At least since 2013, one of the biggest concerns in the climate change debate has been the so-called carbon budget — a fixed limit to the volume of carbon dioxide emissions that we can put into the atmosphere before irrevocably committing to a considerably hotter planet.
As of 2011, that budget was about 1,000 billion tons of carbon dioxide before the planet is likely to careen past a 2 degrees Celsius (3.6 degrees Fahrenheit) rise in temperatures, which is above what is believed to be the Earth’s temperature before industrialization. The budget shrinks by about 41 billion tons a year, more recently put at about 600 billion tons (or 15 years of emissions) by a group of scientists and climate policy wonks.
But now, a team of prominent climate scientists say the budget is probably even narrower. The problem is how you define “preindustrial,” or when you consider human-caused perturbations of the atmosphere to have begun. Many analyses have taken the late 19th century as the starting point, but the new study in Nature Climate Change suggests significant human influence was afoot by at least 1750, and may have contributed as much as one-fifth of a degree Celsius of warming (0.36 degrees Fahrenheit) before the late 1800s.
“Frankly, this study does indicate that it may be more of an uphill battle than we previously thought in order to stabilize warming below the commonly defined dangerous limit of 2 degrees Celsius,” said Pennsylvania State University’s Michael Mann, one of the study’s authors. He completed the research with scientists from the universities of Edinburgh and Reading in the United Kingdom.
Defining what counts as “preindustrial” can be a bit of a moving target in climate research, but when the United Nations’ Intergovernmental Panel on Climate Change outlined the carbon budget in 2013, the group said that it was analyzing warming that had occurred “since the period 1861—1880.” But if the world had already warmed by a few slivers of a degree before then, that shrinks the carbon budget by “as much as 40 % when earlier than nineteenth-century climates are considered as a baseline,” notes the new paper.
To be sure, carbon budgets are only estimates — a way of trying to quantify the likelihood or risk of crossing 2 degrees Celsius for a given amount of emissions. The safer you want to be, the tighter the budget becomes. But for all carbon budgets, if you’re two-tenths of a degree closer to the threshold than you thought, the risk of tipping over is certainly higher.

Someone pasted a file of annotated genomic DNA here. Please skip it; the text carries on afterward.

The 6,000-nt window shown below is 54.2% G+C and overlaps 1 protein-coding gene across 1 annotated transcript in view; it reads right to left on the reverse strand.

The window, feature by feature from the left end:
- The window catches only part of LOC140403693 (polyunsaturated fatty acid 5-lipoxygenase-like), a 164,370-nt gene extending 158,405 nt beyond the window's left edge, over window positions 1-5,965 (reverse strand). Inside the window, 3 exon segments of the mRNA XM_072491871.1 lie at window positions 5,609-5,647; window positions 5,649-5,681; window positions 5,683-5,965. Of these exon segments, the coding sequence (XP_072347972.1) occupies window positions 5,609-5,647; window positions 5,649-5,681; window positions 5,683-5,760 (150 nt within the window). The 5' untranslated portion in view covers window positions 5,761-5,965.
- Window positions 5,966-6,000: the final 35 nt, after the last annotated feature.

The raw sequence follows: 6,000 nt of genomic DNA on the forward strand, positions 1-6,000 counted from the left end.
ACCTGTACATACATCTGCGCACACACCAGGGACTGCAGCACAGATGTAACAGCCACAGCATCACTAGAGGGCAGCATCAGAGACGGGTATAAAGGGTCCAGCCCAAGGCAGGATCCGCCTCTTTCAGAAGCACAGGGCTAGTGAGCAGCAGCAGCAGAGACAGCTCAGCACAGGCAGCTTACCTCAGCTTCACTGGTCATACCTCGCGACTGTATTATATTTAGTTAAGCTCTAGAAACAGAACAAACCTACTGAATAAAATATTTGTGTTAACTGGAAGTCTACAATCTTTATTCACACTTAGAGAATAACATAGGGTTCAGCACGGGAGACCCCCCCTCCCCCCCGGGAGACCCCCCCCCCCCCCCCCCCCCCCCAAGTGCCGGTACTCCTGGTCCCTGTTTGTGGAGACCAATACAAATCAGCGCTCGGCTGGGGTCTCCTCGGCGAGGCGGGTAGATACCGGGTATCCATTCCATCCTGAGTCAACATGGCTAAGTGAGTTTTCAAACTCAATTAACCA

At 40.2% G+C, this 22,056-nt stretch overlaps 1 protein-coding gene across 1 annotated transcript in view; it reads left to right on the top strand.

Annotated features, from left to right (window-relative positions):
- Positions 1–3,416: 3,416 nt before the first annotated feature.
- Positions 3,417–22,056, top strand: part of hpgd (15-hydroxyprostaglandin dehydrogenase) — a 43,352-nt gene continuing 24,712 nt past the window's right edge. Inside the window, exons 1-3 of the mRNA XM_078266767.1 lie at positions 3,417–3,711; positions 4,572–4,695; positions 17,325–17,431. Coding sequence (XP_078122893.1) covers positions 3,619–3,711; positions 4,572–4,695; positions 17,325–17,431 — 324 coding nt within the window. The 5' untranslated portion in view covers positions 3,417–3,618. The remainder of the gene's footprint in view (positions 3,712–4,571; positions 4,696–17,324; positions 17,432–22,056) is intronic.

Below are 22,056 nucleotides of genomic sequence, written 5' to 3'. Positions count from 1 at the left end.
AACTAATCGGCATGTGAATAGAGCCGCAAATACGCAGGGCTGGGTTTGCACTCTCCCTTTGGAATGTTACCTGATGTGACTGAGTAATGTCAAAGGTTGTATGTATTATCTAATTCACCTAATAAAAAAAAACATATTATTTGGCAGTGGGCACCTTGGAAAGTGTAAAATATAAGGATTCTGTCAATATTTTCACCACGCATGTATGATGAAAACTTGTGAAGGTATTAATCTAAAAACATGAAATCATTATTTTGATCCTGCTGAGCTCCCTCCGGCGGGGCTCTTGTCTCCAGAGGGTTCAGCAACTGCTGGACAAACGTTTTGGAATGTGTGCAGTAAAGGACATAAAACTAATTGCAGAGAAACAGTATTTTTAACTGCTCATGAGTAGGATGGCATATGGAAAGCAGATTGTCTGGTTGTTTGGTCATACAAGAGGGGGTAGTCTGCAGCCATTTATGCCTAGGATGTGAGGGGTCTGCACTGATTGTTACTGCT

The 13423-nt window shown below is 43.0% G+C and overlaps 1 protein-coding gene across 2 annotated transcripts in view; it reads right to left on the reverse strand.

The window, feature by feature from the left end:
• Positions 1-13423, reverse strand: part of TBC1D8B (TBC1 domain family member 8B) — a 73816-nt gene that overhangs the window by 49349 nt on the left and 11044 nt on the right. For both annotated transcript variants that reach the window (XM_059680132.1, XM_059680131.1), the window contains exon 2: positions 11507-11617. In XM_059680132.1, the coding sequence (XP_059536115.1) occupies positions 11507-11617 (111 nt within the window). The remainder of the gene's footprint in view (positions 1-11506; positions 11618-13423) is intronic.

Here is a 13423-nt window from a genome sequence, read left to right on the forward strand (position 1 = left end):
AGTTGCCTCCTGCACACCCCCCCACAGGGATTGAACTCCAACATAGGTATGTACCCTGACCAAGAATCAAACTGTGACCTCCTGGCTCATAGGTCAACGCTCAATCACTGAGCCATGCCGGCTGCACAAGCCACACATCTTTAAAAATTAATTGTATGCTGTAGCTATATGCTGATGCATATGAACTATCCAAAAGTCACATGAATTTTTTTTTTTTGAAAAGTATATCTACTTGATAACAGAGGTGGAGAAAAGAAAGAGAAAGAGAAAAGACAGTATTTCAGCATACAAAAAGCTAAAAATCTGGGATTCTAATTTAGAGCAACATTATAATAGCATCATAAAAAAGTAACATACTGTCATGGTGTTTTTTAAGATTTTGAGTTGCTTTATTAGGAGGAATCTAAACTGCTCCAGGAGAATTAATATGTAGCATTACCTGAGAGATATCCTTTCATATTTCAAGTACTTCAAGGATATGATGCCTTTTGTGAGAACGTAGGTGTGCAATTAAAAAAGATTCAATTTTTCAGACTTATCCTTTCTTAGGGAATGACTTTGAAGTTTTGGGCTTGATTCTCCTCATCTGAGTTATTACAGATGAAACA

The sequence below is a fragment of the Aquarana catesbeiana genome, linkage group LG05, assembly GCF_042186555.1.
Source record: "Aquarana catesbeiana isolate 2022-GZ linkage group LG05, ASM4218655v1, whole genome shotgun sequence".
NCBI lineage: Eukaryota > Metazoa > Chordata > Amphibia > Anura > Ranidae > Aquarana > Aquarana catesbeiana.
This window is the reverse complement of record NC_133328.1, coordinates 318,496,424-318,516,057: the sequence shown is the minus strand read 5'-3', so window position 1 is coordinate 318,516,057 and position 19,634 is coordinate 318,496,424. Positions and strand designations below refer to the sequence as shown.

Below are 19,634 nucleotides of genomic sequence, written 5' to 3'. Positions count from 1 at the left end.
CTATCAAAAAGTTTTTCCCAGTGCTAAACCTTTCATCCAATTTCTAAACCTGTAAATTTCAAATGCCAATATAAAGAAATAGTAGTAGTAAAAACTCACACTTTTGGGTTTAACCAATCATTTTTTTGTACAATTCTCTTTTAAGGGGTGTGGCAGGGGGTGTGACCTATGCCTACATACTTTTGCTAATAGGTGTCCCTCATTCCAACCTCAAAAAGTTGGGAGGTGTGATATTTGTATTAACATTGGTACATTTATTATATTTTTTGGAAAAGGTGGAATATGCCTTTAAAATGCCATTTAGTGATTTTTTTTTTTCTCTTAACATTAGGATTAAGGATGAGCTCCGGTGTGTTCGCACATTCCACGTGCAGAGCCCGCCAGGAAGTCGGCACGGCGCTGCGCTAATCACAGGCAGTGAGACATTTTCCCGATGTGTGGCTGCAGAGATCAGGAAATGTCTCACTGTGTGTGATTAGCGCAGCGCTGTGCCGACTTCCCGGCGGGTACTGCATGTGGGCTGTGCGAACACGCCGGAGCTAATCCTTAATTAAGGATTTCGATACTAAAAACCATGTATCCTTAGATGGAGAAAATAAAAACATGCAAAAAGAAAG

Mann said that between the start of the industrial revolution in England in the 18th century and the late 19th century — when reliable thermometer records begin (by which time that revolution had spread to other countries) — humans may have added 30 or 40 parts per million of carbon dioxide to the atmosphere.
But there’s a lot of uncertainty here. The scientists don’t know precisely how much the planet warmed between the true start of industrialization and the late 19th century, when it was really starting to hum. Temperature records get spottier the farther you go back, which is one key reason that the late 19th century has generally been considered as the temperature baseline. Influential temperature data sets, like NASA’s, begin in this period (NASA’s starts with the year 1880).
The new research considers a variety of possibilities for how much temperatures rose in the early industrial revolution, generally in the range of just a few hundredths of a degree Celsius to about two-tenths of one. One-tenth of a degree would also raise the risk of breaching 2 degrees C, but not by as much.
Naturally, taking fuller account of this preindustrial warming also makes it much more likely that we’ll pass 1.5 degrees Celsius of warming. That’s an extremely challenging target for us to hit in limiting warming that many observers and analysts have already written off, although it is cited as a more lofty goal in the Paris climate agreement.
“It sort of takes 1.5 degrees Celsius off the table in the absence of active carbon removal,” said Mann, referring to possible technologies capable of actively withdrawing carbon dioxide from the atmosphere.
The analysis also greatly depends on how much humanity does or doesn’t change its behavior in coming years. If we keep emitting willy-nilly and follow what is often called a business-as-usual warming path, then a precise measurement of warming before the late 1800s won’t matter that much. We’ll blow past 1.5 and 2 degrees Celsius warming targets no matter what.
But if we’re actually beginning to curb emissions with the aim of hitting these goals — and there are some hints that we are — then a measurement of warming before the late 1800s really does matter. The risk of tipping over the line becomes greater — because you’re already closer to that line.
It is also important to bear in mind that the 2 degree Celsius target is a “normative goal, a value judgment,” said Reto Knutti, a climate expert with ETH Zurich who was familiar with the new study but did not contribute to it.
“There is no magic hard threshold that separates ‘safe’ from ‘dangerous.’ Not all impacts scale with temperatures, and what is dangerous to one person may seem okay to another,” Knutti said. “This is only partly the science issue of trying to quantify how warm the world was before humans started to substantially mess with the climate. It is just as much a political problem: If countries at some point are made responsible not just for their current but also for their past emissions (the polluter pays), then it matters when we start the historic blame game.”